The tour ended near Tivoli Park – a wonderful green space situated just a short walk from the city centre and the location of our evening plans. A slightly uphill work through the park took us to Švicarija (Swisshouse), which – perhaps rather unsurprisingly is Alpine in appearance. Recently renovated, Švicarija hosts resident artists and creatives, and we were lucky enough to have a tour of the building including some of the studio spaces. In this beautiful setting, we were treated to a dinner comprising various traditional Slovene dishes and, of course, plenty of Slovene wine!

Day Two: Story Valley updates and a trip to SMGŠ

Day two kicked off with more sunshine and hanging out at Vodnik Homestead. Vodnik Homestead is the birthplace of Slovene poet, priest, publicist, archaeologist, linguistic, translator and headmaster Valentin Vodnik (1758-1819). Today, it is a multi-purpose literary centre that hosts events, workshops, concerts and exhibitions and is also the home of Ljubljana UNESCO City of Literature. After a small tour of the different parts of the building, we enjoyed a coffee in the front porch of the building accompanied by the two rather friendly local cats who are a regular presence there and proved rather popular with us all.

Once suitably fuelled, it was time for the serious business of holding project meetings, sharing progress updates since the meeting in Edinburgh, workshopping ideas, and developing plans for the project moving forwards. The discussions we had were as lively as ever, with everybody sharing ideas for how we can make Story Valley even more exciting and spread the word about the project as far and wide as possible. Meeting in-person as we have done twice now seems to provide the opportunity for more free-flowing discussions than over Zoom, and really seem to help with the development of the project as a whole.


After lunch in a little local restaurant next to Vodnik Homestead (eating everything on your plate was obligatory, unless you wanted a telling off from the owner!), we all jumped on the bus to pay a visit to our project partner Srednja Medijska in Grafična Šola Ljubljana (also known as SMGŠ, which is far easier), or in English. SMGŠ is a secondary school specialising in Media and Graphics, and during our visit we were given a tour of the school and the different subjects taught there. Students and teachers shared their work with us, including typography, video production, printing (including 3D printing!), and book binding. It was great to learn more about what is happening in one of the schools taking part in Story Valley, it really brought the project to life and made it feel more real.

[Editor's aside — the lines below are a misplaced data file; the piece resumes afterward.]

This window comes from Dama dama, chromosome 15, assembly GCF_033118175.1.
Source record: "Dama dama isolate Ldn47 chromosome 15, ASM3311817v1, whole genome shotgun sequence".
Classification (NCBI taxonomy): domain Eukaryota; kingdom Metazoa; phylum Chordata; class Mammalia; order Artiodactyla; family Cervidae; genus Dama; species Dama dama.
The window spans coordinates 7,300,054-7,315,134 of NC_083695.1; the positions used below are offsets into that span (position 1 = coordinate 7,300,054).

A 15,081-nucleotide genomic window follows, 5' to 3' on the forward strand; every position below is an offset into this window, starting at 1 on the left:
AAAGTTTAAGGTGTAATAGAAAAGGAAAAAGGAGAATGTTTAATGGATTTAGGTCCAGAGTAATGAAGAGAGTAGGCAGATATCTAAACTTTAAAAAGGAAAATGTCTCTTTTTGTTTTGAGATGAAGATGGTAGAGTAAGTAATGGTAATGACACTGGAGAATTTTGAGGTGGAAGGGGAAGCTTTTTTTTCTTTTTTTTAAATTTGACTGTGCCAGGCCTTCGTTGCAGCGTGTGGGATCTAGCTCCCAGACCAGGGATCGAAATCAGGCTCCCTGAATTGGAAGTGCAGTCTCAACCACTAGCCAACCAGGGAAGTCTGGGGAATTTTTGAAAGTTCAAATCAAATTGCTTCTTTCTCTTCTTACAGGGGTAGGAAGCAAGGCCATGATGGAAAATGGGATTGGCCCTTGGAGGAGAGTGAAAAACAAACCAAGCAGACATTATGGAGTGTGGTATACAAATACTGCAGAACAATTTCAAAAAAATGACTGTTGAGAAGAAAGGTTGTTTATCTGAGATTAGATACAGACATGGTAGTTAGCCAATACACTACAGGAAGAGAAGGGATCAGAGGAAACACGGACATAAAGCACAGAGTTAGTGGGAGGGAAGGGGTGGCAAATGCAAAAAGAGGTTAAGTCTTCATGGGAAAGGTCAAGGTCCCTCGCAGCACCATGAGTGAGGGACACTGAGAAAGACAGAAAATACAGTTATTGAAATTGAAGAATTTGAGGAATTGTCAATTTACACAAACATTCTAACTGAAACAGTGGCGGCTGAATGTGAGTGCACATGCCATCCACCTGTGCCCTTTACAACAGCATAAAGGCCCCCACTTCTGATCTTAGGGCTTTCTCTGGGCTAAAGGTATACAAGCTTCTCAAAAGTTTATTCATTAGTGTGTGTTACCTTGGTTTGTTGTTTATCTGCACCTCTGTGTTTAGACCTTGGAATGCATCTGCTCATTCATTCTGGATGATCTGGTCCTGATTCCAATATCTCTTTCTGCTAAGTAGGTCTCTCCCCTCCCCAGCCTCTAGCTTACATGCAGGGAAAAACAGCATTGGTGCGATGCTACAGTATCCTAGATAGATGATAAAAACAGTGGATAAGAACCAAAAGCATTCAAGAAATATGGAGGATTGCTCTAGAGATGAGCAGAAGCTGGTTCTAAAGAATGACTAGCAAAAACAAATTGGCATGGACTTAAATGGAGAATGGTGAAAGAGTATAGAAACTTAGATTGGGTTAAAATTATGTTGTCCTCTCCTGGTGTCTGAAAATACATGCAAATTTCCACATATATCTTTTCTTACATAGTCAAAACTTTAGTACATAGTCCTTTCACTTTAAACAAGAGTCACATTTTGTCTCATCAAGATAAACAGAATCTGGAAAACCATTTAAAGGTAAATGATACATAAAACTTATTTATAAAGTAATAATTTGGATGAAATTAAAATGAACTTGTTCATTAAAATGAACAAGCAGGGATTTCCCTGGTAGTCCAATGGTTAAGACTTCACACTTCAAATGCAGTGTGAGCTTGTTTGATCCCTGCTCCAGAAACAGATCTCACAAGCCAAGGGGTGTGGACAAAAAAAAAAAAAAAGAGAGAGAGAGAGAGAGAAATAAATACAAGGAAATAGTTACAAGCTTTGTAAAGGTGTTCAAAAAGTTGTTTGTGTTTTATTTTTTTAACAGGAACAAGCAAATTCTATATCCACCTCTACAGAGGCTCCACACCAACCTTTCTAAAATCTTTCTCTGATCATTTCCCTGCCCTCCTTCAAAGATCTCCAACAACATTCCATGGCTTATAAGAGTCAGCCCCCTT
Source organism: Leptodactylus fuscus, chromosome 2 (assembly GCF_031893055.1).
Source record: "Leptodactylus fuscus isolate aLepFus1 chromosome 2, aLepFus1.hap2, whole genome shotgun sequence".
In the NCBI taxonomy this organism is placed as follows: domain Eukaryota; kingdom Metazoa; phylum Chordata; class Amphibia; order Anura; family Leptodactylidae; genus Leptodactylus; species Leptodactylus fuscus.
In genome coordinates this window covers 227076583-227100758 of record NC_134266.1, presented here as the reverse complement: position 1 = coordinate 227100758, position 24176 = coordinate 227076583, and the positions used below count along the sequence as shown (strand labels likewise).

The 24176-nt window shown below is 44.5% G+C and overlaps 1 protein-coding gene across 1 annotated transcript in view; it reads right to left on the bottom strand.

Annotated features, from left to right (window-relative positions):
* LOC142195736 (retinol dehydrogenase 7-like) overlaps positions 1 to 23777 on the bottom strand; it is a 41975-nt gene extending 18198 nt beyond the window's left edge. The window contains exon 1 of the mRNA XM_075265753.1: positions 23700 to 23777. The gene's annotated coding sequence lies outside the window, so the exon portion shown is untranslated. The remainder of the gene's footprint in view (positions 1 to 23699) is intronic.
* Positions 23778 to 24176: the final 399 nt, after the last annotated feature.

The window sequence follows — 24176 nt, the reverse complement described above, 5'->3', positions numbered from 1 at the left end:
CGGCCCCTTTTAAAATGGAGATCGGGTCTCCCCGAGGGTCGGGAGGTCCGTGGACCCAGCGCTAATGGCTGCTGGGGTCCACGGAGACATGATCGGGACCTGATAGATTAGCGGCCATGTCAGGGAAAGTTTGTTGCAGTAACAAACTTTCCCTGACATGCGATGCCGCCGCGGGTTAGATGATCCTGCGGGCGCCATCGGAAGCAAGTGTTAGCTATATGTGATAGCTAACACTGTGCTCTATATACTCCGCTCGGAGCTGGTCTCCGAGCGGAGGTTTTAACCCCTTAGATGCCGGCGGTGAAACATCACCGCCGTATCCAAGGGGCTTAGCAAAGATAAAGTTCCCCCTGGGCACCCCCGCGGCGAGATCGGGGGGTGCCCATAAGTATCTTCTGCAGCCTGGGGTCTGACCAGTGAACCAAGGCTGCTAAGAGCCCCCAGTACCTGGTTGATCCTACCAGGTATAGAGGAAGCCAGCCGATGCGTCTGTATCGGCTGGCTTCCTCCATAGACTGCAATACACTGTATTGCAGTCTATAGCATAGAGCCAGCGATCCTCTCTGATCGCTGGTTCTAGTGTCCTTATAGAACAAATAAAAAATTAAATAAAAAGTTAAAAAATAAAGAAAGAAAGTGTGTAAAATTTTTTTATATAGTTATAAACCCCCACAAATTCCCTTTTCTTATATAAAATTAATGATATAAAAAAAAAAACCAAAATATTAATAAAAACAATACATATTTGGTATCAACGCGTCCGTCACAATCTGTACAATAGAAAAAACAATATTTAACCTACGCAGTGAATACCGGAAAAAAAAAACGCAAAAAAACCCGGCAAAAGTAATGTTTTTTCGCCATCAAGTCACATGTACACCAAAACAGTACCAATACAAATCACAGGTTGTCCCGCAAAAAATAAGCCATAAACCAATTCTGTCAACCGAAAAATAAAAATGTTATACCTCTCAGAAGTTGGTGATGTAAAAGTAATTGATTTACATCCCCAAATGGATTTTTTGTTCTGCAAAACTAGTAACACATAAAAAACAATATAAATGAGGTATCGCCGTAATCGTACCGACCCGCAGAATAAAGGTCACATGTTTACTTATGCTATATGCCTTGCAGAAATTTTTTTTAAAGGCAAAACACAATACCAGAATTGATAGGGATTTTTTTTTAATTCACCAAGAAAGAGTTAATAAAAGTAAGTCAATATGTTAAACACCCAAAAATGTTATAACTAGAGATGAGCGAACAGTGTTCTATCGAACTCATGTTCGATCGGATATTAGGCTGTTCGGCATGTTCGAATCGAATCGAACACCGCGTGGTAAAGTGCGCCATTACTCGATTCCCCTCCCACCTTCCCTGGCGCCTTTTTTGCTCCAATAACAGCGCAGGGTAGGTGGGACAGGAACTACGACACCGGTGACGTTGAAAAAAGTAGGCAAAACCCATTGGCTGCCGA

Day Three: Evaluation, inspiration, and possibly the best pizza ever


The third and final day of the meeting was held in the beautiful Town Hall right in the heart of the city. We started by sharing some of the results of the evaluation work we have recently been doing with the students and teachers in the partner schools and colleges who have been taking part in the initial trials of implementing the Story Valley approach to teaching and learning. Sharing the latest findings of this work resulted in fruitful conversations regarding potential tweaks to make ahead of the next round of trialling teaching materials and further questions to ask in later round of evaluation. This process of listening to and learning from on student and teacher feedback will ensure the final Story Valley outputs will be of the highest possible standard and have considered the perspectives of those who have experienced Story Valley for themselves.


We were then joined by various Ljubljana partners to learn about some of the exciting creative work happening across the city, which proved to be very exciting and inspiring indeed. We heard from representatives from the Storytelling Festival and Storytelling Studio, Fabula – Literature of the World Festival, Itn. Festival, Library under the Treetops, and Tinta International Comics Festival. It was great to hear from the people who play such an active role in making Ljubljana the vibrant, colourful and creative city that it is, be able to ask them questions about their work, and build new connections and relationships with them. The meeting finished on a real high with everyone feeling energised by these presentations.


After some downtime in the afternoon, where some walked up to Ljubljana Castle, some sought out ice-cream, and others opted for a restorative nap, a few of us walked to an embankment on the river called Špica for a local beer or two and to watch the world go by after a productive couple days. The meeting ended on a real high thanks to our hosts’ choice of restaurant for the evening, where many of us agreed that we were treated to some of the best pizza we have ever eaten. It was so good, in fact, that some decided to save their crusts and take it to the airport with them the next morning.


Counting down to the third meeting…